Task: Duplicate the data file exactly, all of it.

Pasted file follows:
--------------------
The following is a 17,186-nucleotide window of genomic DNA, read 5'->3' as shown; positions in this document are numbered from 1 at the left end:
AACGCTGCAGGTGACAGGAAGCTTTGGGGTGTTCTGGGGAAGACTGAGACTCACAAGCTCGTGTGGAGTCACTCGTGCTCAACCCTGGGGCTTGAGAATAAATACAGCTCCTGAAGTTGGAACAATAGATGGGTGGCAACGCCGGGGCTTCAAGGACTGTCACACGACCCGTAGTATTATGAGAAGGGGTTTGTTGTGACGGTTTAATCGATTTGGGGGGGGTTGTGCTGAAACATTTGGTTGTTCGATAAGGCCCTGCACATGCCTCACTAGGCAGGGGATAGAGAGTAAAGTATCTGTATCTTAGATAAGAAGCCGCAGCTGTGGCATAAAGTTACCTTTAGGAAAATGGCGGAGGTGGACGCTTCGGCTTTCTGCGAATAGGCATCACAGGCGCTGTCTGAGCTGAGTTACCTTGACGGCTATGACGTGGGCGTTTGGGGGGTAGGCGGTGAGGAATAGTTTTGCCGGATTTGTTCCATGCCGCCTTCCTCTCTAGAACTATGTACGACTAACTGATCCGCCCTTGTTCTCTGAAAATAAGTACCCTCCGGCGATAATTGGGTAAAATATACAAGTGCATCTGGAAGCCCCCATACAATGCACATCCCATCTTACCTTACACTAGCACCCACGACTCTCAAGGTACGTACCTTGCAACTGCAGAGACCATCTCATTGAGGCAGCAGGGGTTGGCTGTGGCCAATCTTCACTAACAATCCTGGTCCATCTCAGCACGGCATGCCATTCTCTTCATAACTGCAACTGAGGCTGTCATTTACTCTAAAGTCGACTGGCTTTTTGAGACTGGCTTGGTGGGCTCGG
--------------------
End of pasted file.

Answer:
The following is a 17,186-nucleotide window of genomic DNA, read 5'->3' as shown; positions in this document are numbered from 1 at the left end:
AACGCTGCAGGTGACAGGAAGCTTTGGGGTGTTCTGGGGAAGACTGAGACTCACAAGCTCGTGTGGAGTCACTCGTGCTCAACCCTGGGGCTTGAGAATAAATACAGCTCCTGAAGTTGGAACAATAGATGGGTGGCAACGCCGGGGCTTCAAGGACTGTCACACGACCCGTAGTATTATGAGAAGGGGTTTGTTGTGACGGTTTAATCGATTTGGGGGGGGTTGTGCTGAAACATTTGGTTGTTCGATAAGGCCCTGCACATGCCTCACTAGGCAGGGGATAGAGAGTAAAGTATCTGTATCTTAGATAAGAAGCCGCAGCTGTGGCATAAAGTTACCTTTAGGAAAATGGCGGAGGTGGACGCTTCGGCTTTCTGCGAATAGGCATCACAGGCGCTGTCTGAGCTGAGTTACCTTGACGGCTATGACGTGGGCGTTTGGGGGGTAGGCGGTGAGGAATAGTTTTGCCGGATTTGTTCCATGCCGCCTTCCTCTCTAGAACTATGTACGACTAACTGATCCGCCCTTGTTCTCTGAAAATAAGTACCCTCCGGCGATAATTGGGTAAAATATACAAGTGCATCTGGAAGCCCCCATACAATGCACATCCCATCTTACCTTACACTAGCACCCACGACTCTCAAGGTACGTACCTTGCAACTGCAGAGACCATCTCATTGAGGCAGCAGGGGTTGGCTGTGGCCAATCTTCACTAACAATCCTGGTCCATCTCAGCACGGCATGCCATTCTCTTCATAACTGCAACTGAGGCTGTCATTTACTCTAAAGTCGACTGGCTTTTTGAGACTGGCTTGGTGGGCTCGG